There is nothing whatsoever to confirm that Isabella, before her speech to the French court announcing that she would not return to England unless Edward removed Hugh Despenser from his side, had ever been in touch with Roger Mortimer, other English exiles on the continent, or disaffected bishops and magnates in England.  There is nothing whatsoever to confirm that Isabella and Roger Mortimer had had any kind of relationship - beyond the usual one of a magnate and his queen - before their alliance began at the French court in late 1325 or early 1326.  There is nothing to confirm that Isabella hated her husband or wished him physical harm, though for sure she must have been exasperated beyond endurance by his ineptitude and deeply concerned for her son's inheritance (though she did plenty herself to harm it during the regency of 1327/30, but that's another story), as well as deeply hurt at her husband's favouring Hugh Despenser over her and allowing him to treat her with disrespect.  It can't be proved conclusively, of course, that Isabella had nothing to do with Roger Mortimer's escape in 1323, but there's no real reason to think that she did except hindsight knowledge that they later had a relationship.  The first people to suggest that Isabella was involved in the escape, or even had prior knowledge of it, were the dramatists Christopher Marlowe and Michael Drayton in the 1590s.

It has been stated that Charles IV would not have received Roger Mortimer at his court after his escape from the Tower without Isabella's asking him to, which supposedly demonstrates that she knew about the escape beforehand and approved of it or even actively took part.  However, noblemen and experienced soldiers and administrators like Roger were welcome anywhere, and besides, Roger was not the only English exile at the French court - other 'Contrariants' such as John Maltravers and William Trussell also fled there after the battle of Boroughbridge in March 1322.  So if Isabella asked her brother to welcome Roger, presumably she also asked him to receive her husband's other enemies as well.  This doesn't seem terribly likely.

The idea that two English bishops - Adam Orleton of Hereford and Henry Burghersh of Lincoln, who were both persecuted by Edward II in the 1320s and who entirely understandably formed an important part of the opposition to him in 1326/27 - worked on Queen Isabella and persuaded her in and before 1325 to bring down her husband was invented by the chronicler Geoffrey le Baker around 1350.  It was also he who invented the false notion that Edward of Caernarfon was tortured and tormented at Berkeley Castle, and helped promulgate the false notion of the red-hot poker murder.  Geoffrey, though a vivid and fluent writer, is really not a reliable source for Edward II's reign, and was writing hagiography, not history.  The rest of the conspiracy theory is a modern invention.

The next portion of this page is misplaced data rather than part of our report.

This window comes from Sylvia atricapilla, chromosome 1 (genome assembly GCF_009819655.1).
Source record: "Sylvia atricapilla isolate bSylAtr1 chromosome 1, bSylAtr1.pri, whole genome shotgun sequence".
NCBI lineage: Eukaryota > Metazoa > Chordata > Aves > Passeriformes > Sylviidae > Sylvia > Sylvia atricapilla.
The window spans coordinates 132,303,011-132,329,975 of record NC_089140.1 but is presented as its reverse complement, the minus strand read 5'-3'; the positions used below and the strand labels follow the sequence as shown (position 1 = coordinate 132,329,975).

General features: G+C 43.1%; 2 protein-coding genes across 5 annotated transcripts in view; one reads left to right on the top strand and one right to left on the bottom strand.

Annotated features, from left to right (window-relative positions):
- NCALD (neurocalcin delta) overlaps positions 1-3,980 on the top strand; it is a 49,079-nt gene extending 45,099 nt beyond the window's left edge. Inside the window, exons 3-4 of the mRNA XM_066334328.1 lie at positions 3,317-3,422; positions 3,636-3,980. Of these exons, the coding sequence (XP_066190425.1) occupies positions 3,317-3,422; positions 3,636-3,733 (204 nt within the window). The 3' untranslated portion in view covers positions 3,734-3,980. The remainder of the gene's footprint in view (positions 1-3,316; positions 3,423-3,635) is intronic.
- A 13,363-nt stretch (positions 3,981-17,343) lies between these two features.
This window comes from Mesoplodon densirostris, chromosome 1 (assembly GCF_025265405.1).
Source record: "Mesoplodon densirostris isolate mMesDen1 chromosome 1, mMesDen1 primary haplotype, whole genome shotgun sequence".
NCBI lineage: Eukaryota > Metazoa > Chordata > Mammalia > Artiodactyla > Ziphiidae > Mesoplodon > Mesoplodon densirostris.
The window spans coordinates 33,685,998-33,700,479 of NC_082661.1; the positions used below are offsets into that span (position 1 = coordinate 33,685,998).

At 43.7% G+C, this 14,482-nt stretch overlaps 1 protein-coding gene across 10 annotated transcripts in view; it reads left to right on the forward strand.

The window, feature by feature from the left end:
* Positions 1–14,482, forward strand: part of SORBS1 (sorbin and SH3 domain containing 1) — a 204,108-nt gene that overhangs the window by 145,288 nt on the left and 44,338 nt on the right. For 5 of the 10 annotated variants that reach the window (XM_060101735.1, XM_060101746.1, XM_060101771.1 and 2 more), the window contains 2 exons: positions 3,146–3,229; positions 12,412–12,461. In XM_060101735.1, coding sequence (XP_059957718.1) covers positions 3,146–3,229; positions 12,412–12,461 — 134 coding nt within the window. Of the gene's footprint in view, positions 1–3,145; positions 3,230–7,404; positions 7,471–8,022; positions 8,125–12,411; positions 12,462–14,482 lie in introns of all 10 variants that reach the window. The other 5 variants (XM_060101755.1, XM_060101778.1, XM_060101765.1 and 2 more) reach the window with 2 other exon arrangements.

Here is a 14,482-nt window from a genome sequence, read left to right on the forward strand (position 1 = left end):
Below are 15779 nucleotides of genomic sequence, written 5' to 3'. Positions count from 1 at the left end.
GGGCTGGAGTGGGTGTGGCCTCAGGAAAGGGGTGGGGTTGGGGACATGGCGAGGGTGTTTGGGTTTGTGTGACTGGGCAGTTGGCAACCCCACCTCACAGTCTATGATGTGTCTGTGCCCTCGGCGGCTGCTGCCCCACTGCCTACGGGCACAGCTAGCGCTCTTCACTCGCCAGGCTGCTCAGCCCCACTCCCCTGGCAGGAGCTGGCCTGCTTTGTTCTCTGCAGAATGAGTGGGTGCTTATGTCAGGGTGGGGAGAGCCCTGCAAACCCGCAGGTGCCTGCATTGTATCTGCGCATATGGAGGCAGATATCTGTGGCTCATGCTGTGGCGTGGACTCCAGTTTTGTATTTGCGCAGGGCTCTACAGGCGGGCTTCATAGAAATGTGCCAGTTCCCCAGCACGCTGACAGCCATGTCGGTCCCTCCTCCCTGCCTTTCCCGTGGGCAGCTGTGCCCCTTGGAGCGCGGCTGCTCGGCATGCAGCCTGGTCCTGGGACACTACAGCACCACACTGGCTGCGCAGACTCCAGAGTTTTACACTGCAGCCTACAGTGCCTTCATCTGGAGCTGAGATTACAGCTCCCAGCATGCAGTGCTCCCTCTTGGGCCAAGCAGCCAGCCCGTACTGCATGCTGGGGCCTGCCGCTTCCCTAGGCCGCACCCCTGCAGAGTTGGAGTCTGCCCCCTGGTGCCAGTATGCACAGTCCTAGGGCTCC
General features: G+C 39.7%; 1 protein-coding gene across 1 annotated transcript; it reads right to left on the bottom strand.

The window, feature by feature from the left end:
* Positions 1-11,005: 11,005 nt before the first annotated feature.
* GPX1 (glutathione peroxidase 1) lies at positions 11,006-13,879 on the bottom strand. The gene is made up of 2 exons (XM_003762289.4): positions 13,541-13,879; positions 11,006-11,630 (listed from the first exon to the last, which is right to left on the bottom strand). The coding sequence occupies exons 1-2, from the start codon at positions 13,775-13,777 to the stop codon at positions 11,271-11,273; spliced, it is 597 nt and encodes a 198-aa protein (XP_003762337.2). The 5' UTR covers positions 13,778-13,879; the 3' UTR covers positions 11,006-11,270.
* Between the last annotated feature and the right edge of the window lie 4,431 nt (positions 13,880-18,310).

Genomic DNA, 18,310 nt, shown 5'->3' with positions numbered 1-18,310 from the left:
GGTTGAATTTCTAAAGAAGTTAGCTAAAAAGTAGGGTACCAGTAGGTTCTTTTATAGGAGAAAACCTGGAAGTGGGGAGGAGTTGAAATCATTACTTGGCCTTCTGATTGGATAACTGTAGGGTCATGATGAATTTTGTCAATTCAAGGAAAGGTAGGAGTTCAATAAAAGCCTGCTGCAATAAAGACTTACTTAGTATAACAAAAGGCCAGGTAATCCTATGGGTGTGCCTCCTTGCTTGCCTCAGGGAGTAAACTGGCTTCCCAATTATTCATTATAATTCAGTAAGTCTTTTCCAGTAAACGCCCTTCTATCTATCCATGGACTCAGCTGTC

Charles IV of France was at war with Edward II in 1324/25 and again at the end of Edward's reign in 1326, but there is no reason to suppose that he was particularly interested in depriving Edward of his throne; Charles was a king too, and for one king to conspire at the fall of another set a dangerous precedent.  No doubt Charles was willing to benefit in any way he could from events in England, in his own and his kingdom's self-interest, but that doesn't necessarily mean that he desired to play an active role in his brother-in-law's downfall.  Exactly how his and Isabella's uncle Charles, count of Valois (father of the first Valois king of France, Philip VI) was meant to have aided Roger Mortimer in his escape from the Tower in August 1323 as claimed by the Meaux chronicle, or why Valois would have wanted to when he was seeking marriage alliances between his children and Edward II's, is unclear, and this is probably a misunderstanding in light of the alliance between Roger and Valois's son-in-law the count of Hainault.  As for Edward being manipulated into sending Isabella to France, it had been suggested as early as April 1324 that she might intercede with her brother on Edward's behalf.  Charles IV's counsellors also suggested at the beginning of 1325 that Isabella and her elder son Edward of Windsor should travel to France, the queen to negotiate for peace and the boy to pay homage for Gascony and Ponthieu on his father's behalf.  Although happy enough for Isabella to travel to her homeland, Edward II's own counsellors "with one voice" refused to allow young Edward to go, understandably unwilling to send the twelve-year-old heir to the throne to an enemy country until peace had been established.  The suggestion to send the young Edward of Windsor to France has sometimes been seen as evidence that Charles IV was planning a trap for Edward at the instigation of Isabella and Roger Mortimer, who were hoping to get her son out of the country to use him as a hostage.  Again, this is an imaginative reading unsupported by any evidence.  Pope John XXII, who called Isabella an "angel of peace," wrote to her several times between April 1324 and January 1325 begging her to use her influence with her husband and her brother to bring about their reconciliation and declared that the hope of peace would be "greatly promoted" if she went to France, is in fact by far the most likely person to have suggested her journey.  Edward II wrote in May 1325 that he had sent Isabella to France at the pope's urging, and as this was six months before she refused to return to him, he was almost certainly telling the truth.  There is simply no reason to think that John XXII was favouring Isabella over Edward (as one modern writer has claimed) or that he promoted or desired her rebellion, and in letters to Isabella in 1326/27 he urged her to reconcile with her husband and also wrote to Charles IV asking him to use his influence to bring the couple back together.  Isabella had visited her father Philip IV a few months before his death in 1314 to present petitions to him on Edward II's behalf, so her travelling to France alone and mediating between her husband and her natal family was not without precedent.  By the early or mid-1320s, she had gained a reputation as a peacemaker in the endless quarrels between Edward and his magnates, and was an obvious person to send to negotiate a peace settlement between her native country and her adopted one.